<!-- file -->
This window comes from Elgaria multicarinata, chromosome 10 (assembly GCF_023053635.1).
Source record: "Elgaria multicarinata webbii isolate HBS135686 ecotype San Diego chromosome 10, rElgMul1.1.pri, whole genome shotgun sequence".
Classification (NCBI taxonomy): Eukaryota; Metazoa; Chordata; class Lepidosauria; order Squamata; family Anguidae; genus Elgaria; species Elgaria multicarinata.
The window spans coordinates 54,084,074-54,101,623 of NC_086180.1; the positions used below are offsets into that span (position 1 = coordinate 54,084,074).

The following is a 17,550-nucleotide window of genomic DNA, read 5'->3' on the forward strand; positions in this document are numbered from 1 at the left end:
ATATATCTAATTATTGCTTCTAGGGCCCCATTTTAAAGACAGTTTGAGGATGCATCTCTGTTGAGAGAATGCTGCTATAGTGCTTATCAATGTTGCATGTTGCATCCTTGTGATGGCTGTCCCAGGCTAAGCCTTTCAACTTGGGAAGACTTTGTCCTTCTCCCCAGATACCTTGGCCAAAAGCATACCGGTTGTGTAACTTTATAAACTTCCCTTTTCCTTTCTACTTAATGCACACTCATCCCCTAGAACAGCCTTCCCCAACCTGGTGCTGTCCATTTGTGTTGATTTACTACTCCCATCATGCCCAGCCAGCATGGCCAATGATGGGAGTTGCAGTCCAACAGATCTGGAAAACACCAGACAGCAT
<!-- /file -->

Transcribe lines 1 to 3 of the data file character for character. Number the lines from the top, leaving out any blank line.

This window comes from Elgaria multicarinata, chromosome 10 (assembly GCF_023053635.1).
Source record: "Elgaria multicarinata webbii isolate HBS135686 ecotype San Diego chromosome 10, rElgMul1.1.pri, whole genome shotgun sequence".
Classification (NCBI taxonomy): Eukaryota; Metazoa; Chordata; class Lepidosauria; order Squamata; family Anguidae; genus Elgaria; species Elgaria multicarinata.